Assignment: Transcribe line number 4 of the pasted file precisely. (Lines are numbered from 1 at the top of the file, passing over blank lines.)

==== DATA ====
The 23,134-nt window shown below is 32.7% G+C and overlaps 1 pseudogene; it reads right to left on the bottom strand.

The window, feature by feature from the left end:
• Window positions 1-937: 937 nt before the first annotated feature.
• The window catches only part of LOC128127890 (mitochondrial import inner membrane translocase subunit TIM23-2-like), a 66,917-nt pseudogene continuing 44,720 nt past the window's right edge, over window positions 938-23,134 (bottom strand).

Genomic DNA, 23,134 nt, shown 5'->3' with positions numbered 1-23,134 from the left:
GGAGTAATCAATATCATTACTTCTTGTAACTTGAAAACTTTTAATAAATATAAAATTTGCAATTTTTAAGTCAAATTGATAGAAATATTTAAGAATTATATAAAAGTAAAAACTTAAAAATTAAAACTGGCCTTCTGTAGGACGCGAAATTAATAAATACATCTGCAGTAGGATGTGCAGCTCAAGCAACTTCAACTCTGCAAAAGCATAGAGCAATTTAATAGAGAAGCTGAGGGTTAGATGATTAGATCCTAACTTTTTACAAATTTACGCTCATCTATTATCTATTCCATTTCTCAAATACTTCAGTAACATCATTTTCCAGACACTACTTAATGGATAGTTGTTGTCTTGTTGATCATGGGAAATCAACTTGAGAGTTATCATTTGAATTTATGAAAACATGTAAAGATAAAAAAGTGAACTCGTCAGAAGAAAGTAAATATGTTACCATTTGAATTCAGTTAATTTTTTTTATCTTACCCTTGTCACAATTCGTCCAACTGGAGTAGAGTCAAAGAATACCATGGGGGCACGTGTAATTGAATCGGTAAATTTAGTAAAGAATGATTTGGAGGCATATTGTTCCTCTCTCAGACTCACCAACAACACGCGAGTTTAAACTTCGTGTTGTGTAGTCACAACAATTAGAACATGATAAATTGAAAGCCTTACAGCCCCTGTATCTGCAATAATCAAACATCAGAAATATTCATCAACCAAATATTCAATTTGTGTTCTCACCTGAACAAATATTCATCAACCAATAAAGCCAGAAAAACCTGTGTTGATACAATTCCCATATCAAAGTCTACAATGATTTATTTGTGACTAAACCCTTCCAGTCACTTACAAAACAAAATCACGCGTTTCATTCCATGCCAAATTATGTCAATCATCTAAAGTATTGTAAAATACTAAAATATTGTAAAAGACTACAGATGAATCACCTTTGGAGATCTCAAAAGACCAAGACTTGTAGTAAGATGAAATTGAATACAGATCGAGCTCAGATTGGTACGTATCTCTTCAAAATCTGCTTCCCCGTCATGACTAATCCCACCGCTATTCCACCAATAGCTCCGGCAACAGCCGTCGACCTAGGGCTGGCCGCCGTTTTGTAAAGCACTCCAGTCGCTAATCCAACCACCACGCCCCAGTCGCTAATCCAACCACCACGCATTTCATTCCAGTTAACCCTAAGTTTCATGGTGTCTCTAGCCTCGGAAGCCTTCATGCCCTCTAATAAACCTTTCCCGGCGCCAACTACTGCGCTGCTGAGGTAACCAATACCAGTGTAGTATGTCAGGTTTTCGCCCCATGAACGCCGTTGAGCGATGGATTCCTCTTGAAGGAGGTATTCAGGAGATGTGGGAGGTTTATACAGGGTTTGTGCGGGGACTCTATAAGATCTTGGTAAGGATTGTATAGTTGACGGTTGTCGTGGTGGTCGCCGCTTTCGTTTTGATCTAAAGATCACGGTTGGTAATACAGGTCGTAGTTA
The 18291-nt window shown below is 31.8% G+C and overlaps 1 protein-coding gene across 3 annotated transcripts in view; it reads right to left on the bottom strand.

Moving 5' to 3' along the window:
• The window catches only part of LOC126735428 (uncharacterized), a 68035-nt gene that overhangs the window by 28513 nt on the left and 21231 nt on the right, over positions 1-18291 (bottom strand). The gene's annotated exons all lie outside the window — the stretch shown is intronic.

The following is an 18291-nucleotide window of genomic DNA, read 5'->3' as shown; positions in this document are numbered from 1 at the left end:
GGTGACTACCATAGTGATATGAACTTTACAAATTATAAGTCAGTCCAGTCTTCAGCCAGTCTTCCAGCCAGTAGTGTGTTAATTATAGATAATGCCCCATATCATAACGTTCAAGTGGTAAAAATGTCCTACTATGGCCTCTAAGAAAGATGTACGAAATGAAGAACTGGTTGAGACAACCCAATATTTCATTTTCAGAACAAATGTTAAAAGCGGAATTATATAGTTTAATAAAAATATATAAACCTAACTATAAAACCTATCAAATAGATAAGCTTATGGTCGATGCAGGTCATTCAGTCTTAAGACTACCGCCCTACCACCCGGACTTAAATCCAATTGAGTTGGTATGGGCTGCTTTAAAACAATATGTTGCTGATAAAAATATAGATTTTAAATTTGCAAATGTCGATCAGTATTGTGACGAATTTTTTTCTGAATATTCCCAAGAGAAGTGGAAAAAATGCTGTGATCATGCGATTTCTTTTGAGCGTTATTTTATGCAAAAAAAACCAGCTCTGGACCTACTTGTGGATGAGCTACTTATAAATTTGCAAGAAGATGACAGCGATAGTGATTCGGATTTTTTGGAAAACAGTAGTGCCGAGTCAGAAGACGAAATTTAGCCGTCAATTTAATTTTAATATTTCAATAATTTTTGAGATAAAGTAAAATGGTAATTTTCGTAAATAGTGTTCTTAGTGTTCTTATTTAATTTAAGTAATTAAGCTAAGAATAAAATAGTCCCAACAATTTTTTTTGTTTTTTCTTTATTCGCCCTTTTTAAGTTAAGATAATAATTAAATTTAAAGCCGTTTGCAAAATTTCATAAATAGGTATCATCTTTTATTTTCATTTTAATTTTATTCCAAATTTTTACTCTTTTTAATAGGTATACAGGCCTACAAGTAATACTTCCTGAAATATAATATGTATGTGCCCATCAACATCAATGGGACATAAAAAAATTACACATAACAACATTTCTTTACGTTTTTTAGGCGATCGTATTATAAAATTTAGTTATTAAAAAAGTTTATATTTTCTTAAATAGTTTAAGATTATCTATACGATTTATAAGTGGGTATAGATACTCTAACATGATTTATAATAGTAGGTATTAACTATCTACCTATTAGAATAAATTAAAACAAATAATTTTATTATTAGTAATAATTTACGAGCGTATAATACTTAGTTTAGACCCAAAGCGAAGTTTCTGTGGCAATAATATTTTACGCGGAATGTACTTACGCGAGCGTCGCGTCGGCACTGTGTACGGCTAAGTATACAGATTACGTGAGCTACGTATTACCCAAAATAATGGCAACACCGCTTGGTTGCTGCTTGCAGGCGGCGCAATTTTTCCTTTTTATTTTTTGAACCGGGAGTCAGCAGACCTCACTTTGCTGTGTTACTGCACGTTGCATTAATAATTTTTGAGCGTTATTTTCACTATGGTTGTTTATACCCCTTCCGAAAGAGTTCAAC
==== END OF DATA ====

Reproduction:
• The window catches only part of LOC128127890 (mitochondrial import inner membrane translocase subunit TIM23-2-like), a 66,917-nt pseudogene continuing 44,720 nt past the window's right edge, over window positions 938-23,134 (bottom strand).